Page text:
“ Und eine so dämonische Gewalt sollte durch etwas aus. geübt werden können, was als ein dem inneren Wesen fremder Mechanismus dem Geiste aufgepfropft ist, oder gar durch eine bewusste Ueberlegung, welche doch stets nur im kahlen Egoismus stecken bleibt, etc." - Philosophy of the Unconscious, 3rd ed.,


p. 101.

adheres always to a bare egoism, and is utterly incapable of such self-sacrifice for the sake of offspring as is displayed by the procreative and maternal instincts?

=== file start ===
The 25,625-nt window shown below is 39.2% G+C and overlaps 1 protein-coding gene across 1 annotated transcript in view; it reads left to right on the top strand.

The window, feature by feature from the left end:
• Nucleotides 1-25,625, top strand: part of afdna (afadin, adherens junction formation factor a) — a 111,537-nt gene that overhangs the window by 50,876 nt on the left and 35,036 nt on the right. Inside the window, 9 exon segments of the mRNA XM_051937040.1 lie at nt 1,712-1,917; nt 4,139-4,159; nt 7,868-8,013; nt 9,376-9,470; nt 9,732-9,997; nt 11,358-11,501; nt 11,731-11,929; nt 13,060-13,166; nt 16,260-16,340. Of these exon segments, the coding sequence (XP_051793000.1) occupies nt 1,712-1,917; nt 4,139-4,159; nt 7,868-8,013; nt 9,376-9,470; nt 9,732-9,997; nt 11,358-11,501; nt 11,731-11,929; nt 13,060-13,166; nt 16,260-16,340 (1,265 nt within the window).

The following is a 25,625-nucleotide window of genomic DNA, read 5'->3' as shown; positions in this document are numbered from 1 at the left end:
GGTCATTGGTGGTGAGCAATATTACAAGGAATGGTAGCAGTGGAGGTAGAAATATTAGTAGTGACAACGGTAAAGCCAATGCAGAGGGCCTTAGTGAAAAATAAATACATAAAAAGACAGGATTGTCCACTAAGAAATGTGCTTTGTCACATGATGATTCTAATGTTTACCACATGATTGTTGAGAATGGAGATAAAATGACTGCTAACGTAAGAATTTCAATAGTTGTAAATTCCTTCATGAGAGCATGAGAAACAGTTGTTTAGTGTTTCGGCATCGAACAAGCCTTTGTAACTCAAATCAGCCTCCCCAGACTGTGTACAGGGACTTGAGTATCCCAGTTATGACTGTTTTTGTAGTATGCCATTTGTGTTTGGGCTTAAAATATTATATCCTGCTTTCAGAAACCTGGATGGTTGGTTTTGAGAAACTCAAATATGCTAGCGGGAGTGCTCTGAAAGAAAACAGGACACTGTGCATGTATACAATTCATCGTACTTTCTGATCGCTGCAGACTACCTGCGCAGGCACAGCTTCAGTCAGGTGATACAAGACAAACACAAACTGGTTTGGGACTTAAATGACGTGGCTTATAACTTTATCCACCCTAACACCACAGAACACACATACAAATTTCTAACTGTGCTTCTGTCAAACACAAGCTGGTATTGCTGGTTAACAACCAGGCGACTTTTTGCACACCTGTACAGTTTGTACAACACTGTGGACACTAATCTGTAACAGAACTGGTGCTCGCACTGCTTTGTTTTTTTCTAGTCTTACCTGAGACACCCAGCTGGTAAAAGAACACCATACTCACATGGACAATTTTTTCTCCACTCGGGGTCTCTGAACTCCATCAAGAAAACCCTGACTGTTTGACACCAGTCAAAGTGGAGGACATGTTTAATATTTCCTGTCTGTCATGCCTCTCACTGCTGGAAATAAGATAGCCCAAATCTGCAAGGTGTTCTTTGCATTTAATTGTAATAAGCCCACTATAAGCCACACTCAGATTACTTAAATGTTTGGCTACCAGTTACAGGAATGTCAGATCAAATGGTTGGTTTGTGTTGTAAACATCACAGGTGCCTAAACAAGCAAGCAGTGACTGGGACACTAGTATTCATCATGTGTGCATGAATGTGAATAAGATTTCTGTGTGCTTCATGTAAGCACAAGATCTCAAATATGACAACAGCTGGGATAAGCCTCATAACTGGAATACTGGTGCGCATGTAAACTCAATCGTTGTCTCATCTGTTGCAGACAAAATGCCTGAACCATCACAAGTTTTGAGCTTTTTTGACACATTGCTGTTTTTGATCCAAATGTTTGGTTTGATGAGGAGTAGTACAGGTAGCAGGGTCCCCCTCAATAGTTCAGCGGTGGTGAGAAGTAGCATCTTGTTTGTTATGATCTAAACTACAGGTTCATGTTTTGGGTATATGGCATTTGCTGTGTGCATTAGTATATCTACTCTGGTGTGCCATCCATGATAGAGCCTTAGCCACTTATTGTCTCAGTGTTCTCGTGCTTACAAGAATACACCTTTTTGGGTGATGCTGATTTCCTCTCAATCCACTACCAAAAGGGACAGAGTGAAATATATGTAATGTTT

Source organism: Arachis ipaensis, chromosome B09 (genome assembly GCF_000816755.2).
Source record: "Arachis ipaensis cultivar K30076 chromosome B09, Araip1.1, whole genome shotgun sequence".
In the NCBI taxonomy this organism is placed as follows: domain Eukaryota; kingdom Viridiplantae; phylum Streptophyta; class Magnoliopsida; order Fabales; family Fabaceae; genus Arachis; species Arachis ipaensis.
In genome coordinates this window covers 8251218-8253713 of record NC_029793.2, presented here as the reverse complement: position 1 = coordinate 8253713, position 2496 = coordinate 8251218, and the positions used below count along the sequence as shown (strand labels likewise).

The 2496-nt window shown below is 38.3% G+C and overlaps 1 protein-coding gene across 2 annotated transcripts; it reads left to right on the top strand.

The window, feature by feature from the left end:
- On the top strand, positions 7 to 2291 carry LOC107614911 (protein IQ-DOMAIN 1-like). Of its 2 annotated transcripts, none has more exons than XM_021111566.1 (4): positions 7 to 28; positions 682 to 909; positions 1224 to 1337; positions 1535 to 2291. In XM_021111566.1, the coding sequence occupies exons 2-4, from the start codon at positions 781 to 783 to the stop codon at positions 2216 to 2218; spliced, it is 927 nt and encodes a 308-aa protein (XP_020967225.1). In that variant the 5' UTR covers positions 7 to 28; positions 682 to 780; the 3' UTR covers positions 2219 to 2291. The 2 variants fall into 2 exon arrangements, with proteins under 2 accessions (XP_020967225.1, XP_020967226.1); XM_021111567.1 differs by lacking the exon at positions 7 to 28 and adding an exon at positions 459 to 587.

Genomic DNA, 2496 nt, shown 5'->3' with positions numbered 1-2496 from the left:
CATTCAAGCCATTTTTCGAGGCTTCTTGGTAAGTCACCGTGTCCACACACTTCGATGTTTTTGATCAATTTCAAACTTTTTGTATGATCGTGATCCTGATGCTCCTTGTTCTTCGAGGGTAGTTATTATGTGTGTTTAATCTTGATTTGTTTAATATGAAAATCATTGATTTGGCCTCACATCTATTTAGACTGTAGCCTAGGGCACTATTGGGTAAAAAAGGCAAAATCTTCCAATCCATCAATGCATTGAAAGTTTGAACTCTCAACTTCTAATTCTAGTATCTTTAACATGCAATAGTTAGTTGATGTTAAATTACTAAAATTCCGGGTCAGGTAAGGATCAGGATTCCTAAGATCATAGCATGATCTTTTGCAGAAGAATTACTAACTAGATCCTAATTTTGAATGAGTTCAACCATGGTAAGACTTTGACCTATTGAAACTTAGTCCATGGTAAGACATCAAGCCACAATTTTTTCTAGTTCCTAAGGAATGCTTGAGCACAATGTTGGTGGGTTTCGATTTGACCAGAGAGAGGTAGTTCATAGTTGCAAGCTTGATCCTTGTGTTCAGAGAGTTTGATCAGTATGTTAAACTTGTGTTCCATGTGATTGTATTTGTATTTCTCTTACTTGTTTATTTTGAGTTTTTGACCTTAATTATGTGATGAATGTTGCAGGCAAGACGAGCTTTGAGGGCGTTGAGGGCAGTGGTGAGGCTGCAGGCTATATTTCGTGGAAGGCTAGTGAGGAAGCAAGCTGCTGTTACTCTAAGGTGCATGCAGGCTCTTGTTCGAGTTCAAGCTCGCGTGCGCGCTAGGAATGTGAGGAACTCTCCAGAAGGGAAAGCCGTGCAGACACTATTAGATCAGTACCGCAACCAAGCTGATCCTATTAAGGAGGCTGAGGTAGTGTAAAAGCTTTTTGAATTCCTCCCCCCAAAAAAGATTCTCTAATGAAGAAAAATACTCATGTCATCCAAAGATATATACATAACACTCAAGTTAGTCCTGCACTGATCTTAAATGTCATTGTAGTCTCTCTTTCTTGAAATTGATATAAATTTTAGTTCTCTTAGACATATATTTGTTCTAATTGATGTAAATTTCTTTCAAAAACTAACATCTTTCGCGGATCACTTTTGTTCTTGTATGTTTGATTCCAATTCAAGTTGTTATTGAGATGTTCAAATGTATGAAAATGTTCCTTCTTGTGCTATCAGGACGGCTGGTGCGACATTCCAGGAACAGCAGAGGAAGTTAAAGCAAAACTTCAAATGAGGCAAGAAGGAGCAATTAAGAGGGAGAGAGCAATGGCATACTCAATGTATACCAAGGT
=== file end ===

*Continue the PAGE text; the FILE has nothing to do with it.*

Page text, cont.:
We have now, finally, to consider how it arises that the instincts of any animal species are so similar within the limits of that species-a circumstance which has not a little contributed to the engrafted-mechanism theory. But it is plain that like causes will be followed by like effects; and this should afford sufficient explanation. The bodily mechanism, for example, of all the individuals of a species is alike; so again are their capabilities and the outcomes of their conscious intelligence -though this indeed is not the case with man, nor in some measure even with the highest animals; and it is through this want of uniformity that there is such a thing as individuality. The external conditions of all the individuals of a species are also tolerably similar, and when they differ essentially, the instincts are likewise different-a fact in support of which no examples are necessary. From like conditions of mind and body (and this includes like predispositions of brain and ganglia) and like exterior circumstances, like desires will follow as a necessary logical consequence. Again, from like desires and like inward and outward circumStances, a like choice of means that is to say, like instincts-must ensue. These last two steps would not be conceded without restriction if the question were one involving conscious deliberation, but as these logical consequences are supposed to follow from the unconscious, which takes the right step unfailingly without vacillation or delay so long as the premises are similar, the ensuing desires and the instincts to adopt the means for their gratification will be similar also.